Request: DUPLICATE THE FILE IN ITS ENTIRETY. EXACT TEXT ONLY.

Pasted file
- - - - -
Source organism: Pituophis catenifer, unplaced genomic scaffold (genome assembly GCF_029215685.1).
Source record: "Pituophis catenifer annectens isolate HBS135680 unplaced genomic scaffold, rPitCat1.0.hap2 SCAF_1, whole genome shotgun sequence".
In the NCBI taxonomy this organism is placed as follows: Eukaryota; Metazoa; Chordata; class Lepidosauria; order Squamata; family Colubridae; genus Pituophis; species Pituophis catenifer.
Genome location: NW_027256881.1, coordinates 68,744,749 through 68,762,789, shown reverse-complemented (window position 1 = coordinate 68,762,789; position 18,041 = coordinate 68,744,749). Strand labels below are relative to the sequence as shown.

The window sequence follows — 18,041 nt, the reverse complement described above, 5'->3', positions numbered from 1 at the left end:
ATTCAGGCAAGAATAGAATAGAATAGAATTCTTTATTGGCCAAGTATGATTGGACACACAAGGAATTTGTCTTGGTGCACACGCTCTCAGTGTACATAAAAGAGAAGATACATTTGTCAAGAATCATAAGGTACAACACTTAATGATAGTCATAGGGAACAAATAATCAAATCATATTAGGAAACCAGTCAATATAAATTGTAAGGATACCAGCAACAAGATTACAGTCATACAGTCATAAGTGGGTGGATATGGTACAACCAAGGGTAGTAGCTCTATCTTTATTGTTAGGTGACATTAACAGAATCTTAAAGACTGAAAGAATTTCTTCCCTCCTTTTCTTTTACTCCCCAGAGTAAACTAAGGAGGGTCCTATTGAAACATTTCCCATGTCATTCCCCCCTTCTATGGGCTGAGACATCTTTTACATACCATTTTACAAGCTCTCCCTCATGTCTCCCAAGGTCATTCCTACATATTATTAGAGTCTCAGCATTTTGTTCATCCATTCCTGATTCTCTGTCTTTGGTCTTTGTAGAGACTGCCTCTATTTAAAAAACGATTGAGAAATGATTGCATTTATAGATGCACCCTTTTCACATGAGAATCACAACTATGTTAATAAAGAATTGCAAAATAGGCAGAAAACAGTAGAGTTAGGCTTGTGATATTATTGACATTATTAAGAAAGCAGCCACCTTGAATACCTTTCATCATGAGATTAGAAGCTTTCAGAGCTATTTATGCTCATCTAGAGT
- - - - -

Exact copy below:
Source organism: Pituophis catenifer, unplaced genomic scaffold (genome assembly GCF_029215685.1).
Source record: "Pituophis catenifer annectens isolate HBS135680 unplaced genomic scaffold, rPitCat1.0.hap2 SCAF_1, whole genome shotgun sequence".
In the NCBI taxonomy this organism is placed as follows: Eukaryota; Metazoa; Chordata; class Lepidosauria; order Squamata; family Colubridae; genus Pituophis; species Pituophis catenifer.
Genome location: NW_027256881.1, coordinates 68,744,749 through 68,762,789, shown reverse-complemented (window position 1 = coordinate 68,762,789; position 18,041 = coordinate 68,744,749). Strand labels below are relative to the sequence as shown.

The window sequence follows — 18,041 nt, the reverse complement described above, 5'->3', positions numbered from 1 at the left end:
ATTCAGGCAAGAATAGAATAGAATAGAATTCTTTATTGGCCAAGTATGATTGGACACACAAGGAATTTGTCTTGGTGCACACGCTCTCAGTGTACATAAAAGAGAAGATACATTTGTCAAGAATCATAAGGTACAACACTTAATGATAGTCATAGGGAACAAATAATCAAATCATATTAGGAAACCAGTCAATATAAATTGTAAGGATACCAGCAACAAGATTACAGTCATACAGTCATAAGTGGGTGGATATGGTACAACCAAGGGTAGTAGCTCTATCTTTATTGTTAGGTGACATTAACAGAATCTTAAAGACTGAAAGAATTTCTTCCCTCCTTTTCTTTTACTCCCCAGAGTAAACTAAGGAGGGTCCTATTGAAACATTTCCCATGTCATTCCCCCCTTCTATGGGCTGAGACATCTTTTACATACCATTTTACAAGCTCTCCCTCATGTCTCCCAAGGTCATTCCTACATATTATTAGAGTCTCAGCATTTTGTTCATCCATTCCTGATTCTCTGTCTTTGGTCTTTGTAGAGACTGCCTCTATTTAAAAAACGATTGAGAAATGATTGCATTTATAGATGCACCCTTTTCACATGAGAATCACAACTATGTTAATAAAGAATTGCAAAATAGGCAGAAAACAGTAGAGTTAGGCTTGTGATATTATTGACATTATTAAGAAAGCAGCCACCTTGAATACCTTTCATCATGAGATTAGAAGCTTTCAGAGCTATTTATGCTCATCTAGAGT